Everyone and a Roof: the Audacity of Imperfect Realism

EDAR featured on CNN

Last week, a co-worker tipped me off to the EDAR (‘Everyone Deserves a Roof’) — a mobile, multi-function shelter for the homeless.  It folds into a shopping-cart-like structure that can be used for mobile recycling (a major income source), and it deploys into a tent-like raised bed in less than a minute.  It costs under $500 to make, a pittance compared to the cost of building and maintaining shelters, and it appeals to many people who are wary of or unable to enter those shelters in the first place.  Its unique function and unlikely story have caught the attention of several news outlets, including video features put together by CNN, ABC, and the LA Times.

Domestic homelessness and is a huge, abstract problem that has at least one major difference from other huge abstract problems, like climate change or terror: if you live in any remotely urban part of the world, you literally and personally encounter its face almost every day.  It is possibly the only great social problem that is, in some capacity, not solely mediated for majority of the general population.

And yet, humanizing the homeless is hardly a daily occurrence.  Consciously acknowledging the deeply complex problems that exacerbate their plight is even more rare.  Something seems oddly novel about seeing homeless people interviewed on TV; hearing EDAR founder and movie producer Peter Samuelson chat with them like any other co-worker; watching the word ‘homeless’ appear under their names in the super with the same implied legitimacy of a public official or an eyewitness.  The problem suddenly becomes, if just for a moment, more difficult to drive past with a rolled-up window; less easy to brush off with callous feelings of superiority and uninformed allegations of what is and isn’t deserved.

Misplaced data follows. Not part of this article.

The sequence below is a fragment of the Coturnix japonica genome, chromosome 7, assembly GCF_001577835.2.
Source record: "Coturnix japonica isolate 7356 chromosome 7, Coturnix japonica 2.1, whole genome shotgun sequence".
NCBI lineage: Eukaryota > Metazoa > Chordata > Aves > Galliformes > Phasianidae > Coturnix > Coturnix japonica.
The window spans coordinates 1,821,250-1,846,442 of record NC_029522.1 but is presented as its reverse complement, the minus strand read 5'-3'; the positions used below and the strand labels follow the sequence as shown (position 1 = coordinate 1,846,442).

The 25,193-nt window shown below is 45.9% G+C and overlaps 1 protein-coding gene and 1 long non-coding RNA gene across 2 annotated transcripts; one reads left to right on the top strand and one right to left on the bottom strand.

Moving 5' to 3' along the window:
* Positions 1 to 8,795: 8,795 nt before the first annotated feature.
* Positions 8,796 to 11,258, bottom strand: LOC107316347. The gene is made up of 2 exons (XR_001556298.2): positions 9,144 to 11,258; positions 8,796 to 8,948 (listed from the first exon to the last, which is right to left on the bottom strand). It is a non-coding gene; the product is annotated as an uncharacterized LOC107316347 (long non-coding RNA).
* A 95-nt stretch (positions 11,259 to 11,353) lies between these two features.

The EDAR is, at best, a band-aid.  It doesn’t address the root problems of homelessness, it raises all kinds of legal and policy issues, it’s exploitable, and it’s far from a best-case scenario for fully integrated social services.  But it’s a bold, unabashed and intensely practical solution that completely bypasses circular discourse and challenges complacency.  It does something, today.

It’s a lesson for all of us interested in big, abstract problems.

2 Responses to “Everyone and a Roof: the Audacity of Imperfect Realism”

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  2. 2 Jackson August 28, 2014 at 10:41 pm

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thoughts at the collision of business, brand and creativity

I'm Ryan Cunningham. I help companies and culture play nice with each other. At CREATURE we call this Brand Strategy, a term that carries a nice halo of reliability and structure. Here, I'm just another guy who thinks about the world and writes it down from time to time.

The result is a pile of knowledge to be used in, and for, the future. Feel free to sift through the heap for useful connections.

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